Why the Charente Maritime in particular? “I’ll confess that this area was never at the top of my list when I started planning. I’d always hankered after the Dordogne, or the Loire perhaps, but after many visits and hundreds of hours of driving, I’ve found myself gravitating towards the west and the smell of the sea. I guess it’s because I’m a Seattle man, where the west coast of America is in close proximity. I find the climate here in the Charente Maritime milder in all seasons, and so close to the coast I think it’s pretty much perfect. When I started reading your blog I thought it encapsulated pretty much everything I wanted to have, so that’s the prime reason I’m here in your guesthouse! Apart from cooking my biggest passion is gardening and having a long growing season is a major prerequisite for me.”
When are you going to come? “I’m hoping to be here by the end of the year, though it may take another 12 months if I find something to buy that is currently over the budget. You know how these things work!”
What are you looking to buy? “I’m hoping to find what I guess would be everyone’s typical dream property; old, lots of charm, some really nice traditional features, a good-sized garden (preferably with some stone walls, please) and most likely in a village. Initially I thought I’d want to be in the country, but staying here has opened my eyes a little to the fact that you ARE in the country, even if you have neighbours! To be brutally frank, I would have bought your house!”
What are you looking forward to doing in your house? “Not a lot to be honest. I hope there’s nothing to do though to be fair I know that I’ll rearrange the kitchen to suit me. I’d just like to unpack, puts some plates on the shelf and then hit the garden and start planting. That’d be heaven. However, if I find the perfect ruin, then we’ll start at the base end and I’ll rent while we do things. I think there might be some advantage to doing it that way and I’ll be able to design the perfect kitchen – which I love doing.”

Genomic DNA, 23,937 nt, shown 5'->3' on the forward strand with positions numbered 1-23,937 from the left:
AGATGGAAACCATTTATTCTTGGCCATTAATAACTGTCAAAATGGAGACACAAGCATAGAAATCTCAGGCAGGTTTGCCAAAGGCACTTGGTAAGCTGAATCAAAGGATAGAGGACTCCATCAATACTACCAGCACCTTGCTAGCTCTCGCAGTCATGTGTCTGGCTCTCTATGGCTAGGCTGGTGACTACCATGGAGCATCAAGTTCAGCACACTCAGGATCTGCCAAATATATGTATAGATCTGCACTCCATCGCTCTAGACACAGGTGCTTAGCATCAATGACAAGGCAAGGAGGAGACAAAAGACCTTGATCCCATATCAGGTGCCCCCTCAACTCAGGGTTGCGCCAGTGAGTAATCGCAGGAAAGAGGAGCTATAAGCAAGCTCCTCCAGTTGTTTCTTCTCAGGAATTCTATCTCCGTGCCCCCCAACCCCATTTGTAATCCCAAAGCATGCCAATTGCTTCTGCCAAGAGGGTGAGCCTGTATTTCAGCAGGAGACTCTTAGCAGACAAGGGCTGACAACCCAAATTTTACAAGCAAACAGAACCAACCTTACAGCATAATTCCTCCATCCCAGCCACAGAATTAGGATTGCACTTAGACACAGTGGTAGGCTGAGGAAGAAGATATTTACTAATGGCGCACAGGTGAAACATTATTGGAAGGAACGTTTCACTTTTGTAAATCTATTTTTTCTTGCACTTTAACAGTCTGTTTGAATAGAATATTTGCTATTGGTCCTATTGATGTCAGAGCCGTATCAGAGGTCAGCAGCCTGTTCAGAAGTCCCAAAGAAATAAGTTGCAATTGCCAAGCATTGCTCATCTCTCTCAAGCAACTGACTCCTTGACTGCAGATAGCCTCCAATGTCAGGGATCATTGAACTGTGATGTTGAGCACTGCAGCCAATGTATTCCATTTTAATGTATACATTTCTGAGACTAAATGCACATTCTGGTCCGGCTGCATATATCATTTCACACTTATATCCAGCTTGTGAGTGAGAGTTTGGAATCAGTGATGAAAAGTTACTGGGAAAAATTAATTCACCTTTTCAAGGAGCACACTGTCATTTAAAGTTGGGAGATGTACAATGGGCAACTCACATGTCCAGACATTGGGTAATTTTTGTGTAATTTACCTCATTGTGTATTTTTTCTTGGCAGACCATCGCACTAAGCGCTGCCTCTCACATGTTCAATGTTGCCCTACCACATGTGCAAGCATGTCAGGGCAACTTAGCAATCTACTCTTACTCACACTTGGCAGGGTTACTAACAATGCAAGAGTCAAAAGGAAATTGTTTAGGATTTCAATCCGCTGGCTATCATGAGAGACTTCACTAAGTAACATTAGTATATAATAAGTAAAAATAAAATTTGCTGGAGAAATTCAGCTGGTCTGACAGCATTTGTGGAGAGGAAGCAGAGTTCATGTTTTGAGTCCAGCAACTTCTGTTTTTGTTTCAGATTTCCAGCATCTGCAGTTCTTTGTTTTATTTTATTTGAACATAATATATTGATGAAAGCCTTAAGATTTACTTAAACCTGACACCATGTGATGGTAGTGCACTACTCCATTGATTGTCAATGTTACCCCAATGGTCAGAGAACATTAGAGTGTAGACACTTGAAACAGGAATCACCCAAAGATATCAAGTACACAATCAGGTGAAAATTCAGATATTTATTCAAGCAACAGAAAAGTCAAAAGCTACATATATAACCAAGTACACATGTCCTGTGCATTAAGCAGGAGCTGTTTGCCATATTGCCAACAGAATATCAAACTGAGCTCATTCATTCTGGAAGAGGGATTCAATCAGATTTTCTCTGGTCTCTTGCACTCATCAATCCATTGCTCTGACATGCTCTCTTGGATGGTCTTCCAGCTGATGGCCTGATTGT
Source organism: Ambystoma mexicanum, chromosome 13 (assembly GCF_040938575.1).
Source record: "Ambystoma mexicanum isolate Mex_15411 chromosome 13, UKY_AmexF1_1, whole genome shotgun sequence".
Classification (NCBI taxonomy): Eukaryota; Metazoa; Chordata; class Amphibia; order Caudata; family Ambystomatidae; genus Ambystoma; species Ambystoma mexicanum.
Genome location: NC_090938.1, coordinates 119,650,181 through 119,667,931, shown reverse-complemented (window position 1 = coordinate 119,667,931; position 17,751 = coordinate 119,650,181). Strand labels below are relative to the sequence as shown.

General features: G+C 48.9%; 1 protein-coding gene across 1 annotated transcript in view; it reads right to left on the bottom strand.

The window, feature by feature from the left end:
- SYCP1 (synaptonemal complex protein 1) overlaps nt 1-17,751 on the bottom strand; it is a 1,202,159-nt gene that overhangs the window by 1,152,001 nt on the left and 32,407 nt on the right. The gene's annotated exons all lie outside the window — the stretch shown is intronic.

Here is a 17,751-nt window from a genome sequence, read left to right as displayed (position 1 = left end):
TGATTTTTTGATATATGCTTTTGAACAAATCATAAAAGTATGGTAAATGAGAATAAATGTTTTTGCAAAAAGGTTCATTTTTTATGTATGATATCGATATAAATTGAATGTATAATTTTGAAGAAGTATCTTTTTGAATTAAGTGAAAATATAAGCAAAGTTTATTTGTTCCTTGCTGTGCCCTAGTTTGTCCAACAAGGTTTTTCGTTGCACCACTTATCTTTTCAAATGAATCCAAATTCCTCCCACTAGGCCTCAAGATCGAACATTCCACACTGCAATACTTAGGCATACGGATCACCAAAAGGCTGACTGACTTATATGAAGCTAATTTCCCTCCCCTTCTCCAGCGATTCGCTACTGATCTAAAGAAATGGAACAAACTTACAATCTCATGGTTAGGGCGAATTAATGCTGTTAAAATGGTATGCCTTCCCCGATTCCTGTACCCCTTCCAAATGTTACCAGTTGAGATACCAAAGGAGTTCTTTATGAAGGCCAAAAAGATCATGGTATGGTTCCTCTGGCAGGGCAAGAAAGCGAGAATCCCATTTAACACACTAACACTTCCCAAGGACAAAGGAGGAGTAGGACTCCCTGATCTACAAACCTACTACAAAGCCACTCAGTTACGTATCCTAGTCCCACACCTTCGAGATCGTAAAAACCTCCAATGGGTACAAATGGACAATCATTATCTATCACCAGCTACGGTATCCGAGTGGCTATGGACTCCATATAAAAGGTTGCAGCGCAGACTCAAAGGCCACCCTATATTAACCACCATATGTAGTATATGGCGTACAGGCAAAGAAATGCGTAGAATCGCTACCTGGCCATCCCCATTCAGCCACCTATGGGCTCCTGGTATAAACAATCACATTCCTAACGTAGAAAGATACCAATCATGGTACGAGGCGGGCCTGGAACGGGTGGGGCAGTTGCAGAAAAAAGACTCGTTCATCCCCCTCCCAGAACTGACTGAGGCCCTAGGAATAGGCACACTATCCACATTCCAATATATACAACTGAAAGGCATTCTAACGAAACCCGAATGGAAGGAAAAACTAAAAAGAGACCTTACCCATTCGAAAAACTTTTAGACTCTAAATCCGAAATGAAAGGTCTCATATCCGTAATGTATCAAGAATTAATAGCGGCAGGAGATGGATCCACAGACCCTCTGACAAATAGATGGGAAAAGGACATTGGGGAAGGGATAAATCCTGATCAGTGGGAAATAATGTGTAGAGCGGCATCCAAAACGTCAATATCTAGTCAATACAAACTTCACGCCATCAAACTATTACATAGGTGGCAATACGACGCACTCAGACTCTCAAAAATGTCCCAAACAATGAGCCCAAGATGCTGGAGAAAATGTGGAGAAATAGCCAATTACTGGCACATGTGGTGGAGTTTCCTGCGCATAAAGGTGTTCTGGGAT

Will you have a dog too and chickens? “I might possibly have a dog and I’d have to say absolutely ‘yes’ to chickens. I have always loved dogs and used to show old English Sheepdogs in a previous life. I just haven’t had time for them in recent years as I travel so much, but it could well be a good time to rekindle my love for them.”
Do you speak French? “I speak enough to get by, especially if there are traditional culinary terms involved, but I am willing to learn the hard way. It’ll be impossible to do anything unless I do!”
What are you looking forward to doing in the Charente Maritime?
“Gardening is going to be top of the list, and then seeing things I plant come through to maturity. Though to be honest, after driving here for a few days I can see there is a lot here I want to visit and look at much more closely. Rochefort seems a really interesting town and having learnt of its unique past I can understand why. I mean, France is pretty fascinating everywhere when you look at it, but there just seems to be so much history here tucked under the surface. “
Over the week, I think I got a fairly good idea of what it was Jeff was looking for. Most of all he wanted a house with character and also enough land where he could realise his dream of retiring to France and gardening. Some of the houses we passed together might have been just the right place with some subtle alterations, alas many weren’t for sale at all!
It was interesting to see that by the end of the week Jeff had become not at all averse to the idea of buying a total ruin, so long as it had four walls of good old stone and a roof.
That old stone! It had to be a feature and ideally the garden really did need an old stone wall too
and some well established trees; you have probably gathered by now that the garden really is of prime importance
and preferably there should be a local bar in the village, within walking distance (or at the very least cycling distance) to a beer at the end of a long day toiling on the land.
But let’s go back to the beginning of this post and Jeff’s love of food. We naturally took him to our local market where we introduced him to the fishmonger, then the cheeseman, and after that our fruit and vegetable lady; he bought from all three, and came home with some superbly fresh produce that we were to enjoy the next day for dinner. I admit that by the time he and Roddy had finished with the cheeseman some considerable complexity had gone into the following evening’s cheeseboard. The menu, a thoroughly French meal, was influenced by three countries; eaten in France in a house owned by English and cooked by an American.